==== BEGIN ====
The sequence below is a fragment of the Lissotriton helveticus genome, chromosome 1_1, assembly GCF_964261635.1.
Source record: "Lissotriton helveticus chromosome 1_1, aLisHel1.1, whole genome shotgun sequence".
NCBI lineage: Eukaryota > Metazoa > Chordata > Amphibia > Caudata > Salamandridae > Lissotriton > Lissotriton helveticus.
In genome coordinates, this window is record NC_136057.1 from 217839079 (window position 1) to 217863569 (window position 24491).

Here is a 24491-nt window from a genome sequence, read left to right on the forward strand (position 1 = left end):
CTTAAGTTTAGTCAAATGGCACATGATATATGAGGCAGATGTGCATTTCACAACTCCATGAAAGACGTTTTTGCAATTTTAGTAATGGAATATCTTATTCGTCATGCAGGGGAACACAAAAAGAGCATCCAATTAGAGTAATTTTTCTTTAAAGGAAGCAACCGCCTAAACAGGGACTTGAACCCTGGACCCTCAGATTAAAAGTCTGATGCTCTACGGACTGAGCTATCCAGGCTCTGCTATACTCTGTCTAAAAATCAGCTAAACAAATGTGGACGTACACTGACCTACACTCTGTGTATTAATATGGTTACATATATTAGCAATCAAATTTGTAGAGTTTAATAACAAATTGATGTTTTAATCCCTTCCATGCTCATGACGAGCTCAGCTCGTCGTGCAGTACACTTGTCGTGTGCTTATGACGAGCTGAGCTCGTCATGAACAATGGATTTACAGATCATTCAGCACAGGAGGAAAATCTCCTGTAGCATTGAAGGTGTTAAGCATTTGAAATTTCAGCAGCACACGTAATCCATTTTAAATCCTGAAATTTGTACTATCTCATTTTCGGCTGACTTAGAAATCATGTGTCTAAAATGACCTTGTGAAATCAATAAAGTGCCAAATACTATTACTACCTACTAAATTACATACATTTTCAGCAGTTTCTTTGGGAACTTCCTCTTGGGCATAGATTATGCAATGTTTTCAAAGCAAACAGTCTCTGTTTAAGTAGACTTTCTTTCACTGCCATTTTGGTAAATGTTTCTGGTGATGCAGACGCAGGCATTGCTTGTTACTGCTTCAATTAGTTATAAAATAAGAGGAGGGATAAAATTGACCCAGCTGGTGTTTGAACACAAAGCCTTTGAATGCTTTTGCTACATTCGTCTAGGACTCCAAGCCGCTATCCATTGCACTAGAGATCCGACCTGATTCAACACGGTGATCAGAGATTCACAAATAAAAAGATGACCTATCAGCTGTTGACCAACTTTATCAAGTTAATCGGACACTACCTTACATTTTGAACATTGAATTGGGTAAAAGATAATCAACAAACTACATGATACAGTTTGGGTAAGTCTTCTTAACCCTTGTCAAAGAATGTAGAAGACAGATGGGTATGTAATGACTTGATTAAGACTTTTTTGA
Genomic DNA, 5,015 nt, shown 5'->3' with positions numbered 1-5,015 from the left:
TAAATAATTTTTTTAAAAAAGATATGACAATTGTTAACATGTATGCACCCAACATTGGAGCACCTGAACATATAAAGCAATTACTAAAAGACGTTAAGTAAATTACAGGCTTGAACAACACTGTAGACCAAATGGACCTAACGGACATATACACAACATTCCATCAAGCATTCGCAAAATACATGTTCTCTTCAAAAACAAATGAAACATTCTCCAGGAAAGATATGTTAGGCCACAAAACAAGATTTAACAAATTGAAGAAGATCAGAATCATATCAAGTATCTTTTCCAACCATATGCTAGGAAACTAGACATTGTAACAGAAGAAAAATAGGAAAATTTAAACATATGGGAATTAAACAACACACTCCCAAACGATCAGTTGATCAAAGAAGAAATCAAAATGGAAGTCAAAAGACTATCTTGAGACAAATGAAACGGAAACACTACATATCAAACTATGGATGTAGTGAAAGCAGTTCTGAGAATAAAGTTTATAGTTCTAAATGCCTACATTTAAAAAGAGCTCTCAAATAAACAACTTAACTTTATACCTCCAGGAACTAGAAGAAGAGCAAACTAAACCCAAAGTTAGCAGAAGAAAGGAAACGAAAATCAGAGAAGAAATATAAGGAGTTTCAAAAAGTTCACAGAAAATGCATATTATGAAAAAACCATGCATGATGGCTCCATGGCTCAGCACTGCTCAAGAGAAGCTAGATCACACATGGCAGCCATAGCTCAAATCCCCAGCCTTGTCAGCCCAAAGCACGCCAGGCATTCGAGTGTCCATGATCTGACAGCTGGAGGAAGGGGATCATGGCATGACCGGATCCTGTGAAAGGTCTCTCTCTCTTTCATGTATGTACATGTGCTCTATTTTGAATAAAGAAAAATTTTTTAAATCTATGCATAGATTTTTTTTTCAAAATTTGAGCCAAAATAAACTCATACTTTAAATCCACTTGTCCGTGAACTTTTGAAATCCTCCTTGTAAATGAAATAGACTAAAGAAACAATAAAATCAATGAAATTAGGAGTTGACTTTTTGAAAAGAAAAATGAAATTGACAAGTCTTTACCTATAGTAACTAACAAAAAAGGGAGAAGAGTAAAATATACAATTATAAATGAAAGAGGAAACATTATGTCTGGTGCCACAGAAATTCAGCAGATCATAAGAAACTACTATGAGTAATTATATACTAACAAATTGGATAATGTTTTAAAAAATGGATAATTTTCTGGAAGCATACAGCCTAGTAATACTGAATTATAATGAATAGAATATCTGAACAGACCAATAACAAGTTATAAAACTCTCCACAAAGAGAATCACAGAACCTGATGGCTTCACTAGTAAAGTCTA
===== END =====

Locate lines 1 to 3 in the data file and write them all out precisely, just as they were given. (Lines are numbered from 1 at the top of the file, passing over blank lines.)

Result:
The sequence below is a fragment of the Lissotriton helveticus genome, chromosome 1_1, assembly GCF_964261635.1.
Source record: "Lissotriton helveticus chromosome 1_1, aLisHel1.1, whole genome shotgun sequence".
NCBI lineage: Eukaryota > Metazoa > Chordata > Amphibia > Caudata > Salamandridae > Lissotriton > Lissotriton helveticus.